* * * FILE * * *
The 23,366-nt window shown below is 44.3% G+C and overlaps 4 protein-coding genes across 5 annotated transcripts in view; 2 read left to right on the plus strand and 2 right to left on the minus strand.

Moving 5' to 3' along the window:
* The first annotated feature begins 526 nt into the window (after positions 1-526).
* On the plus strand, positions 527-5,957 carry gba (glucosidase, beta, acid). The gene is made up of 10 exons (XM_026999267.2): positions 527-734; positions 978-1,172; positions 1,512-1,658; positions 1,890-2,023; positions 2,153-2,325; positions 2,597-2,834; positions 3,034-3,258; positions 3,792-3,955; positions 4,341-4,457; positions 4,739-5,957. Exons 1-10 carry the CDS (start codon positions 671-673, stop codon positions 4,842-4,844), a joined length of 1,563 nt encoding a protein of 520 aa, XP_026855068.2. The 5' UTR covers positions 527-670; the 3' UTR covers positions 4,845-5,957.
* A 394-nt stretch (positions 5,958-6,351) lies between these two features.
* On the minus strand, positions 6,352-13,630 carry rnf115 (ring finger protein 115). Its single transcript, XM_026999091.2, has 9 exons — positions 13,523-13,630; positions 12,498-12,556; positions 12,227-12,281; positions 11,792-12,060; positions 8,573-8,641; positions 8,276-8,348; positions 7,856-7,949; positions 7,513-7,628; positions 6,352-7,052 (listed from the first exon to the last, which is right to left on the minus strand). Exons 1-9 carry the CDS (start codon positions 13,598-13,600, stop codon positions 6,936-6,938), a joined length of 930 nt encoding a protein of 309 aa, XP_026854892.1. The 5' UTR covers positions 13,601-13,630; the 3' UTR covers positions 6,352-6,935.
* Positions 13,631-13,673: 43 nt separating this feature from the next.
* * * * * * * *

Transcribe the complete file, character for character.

The 23,366-nt window shown below is 44.3% G+C and overlaps 4 protein-coding genes across 5 annotated transcripts in view; 2 read left to right on the plus strand and 2 right to left on the minus strand.

Moving 5' to 3' along the window:
* The first annotated feature begins 526 nt into the window (after positions 1-526).
* On the plus strand, positions 527-5,957 carry gba (glucosidase, beta, acid). The gene is made up of 10 exons (XM_026999267.2): positions 527-734; positions 978-1,172; positions 1,512-1,658; positions 1,890-2,023; positions 2,153-2,325; positions 2,597-2,834; positions 3,034-3,258; positions 3,792-3,955; positions 4,341-4,457; positions 4,739-5,957. Exons 1-10 carry the CDS (start codon positions 671-673, stop codon positions 4,842-4,844), a joined length of 1,563 nt encoding a protein of 520 aa, XP_026855068.2. The 5' UTR covers positions 527-670; the 3' UTR covers positions 4,845-5,957.
* A 394-nt stretch (positions 5,958-6,351) lies between these two features.
* On the minus strand, positions 6,352-13,630 carry rnf115 (ring finger protein 115). Its single transcript, XM_026999091.2, has 9 exons — positions 13,523-13,630; positions 12,498-12,556; positions 12,227-12,281; positions 11,792-12,060; positions 8,573-8,641; positions 8,276-8,348; positions 7,856-7,949; positions 7,513-7,628; positions 6,352-7,052 (listed from the first exon to the last, which is right to left on the minus strand). Exons 1-9 carry the CDS (start codon positions 13,598-13,600, stop codon positions 6,936-6,938), a joined length of 930 nt encoding a protein of 309 aa, XP_026854892.1. The 5' UTR covers positions 13,601-13,630; the 3' UTR covers positions 6,352-6,935.
* Positions 13,631-13,673: 43 nt separating this feature from the next.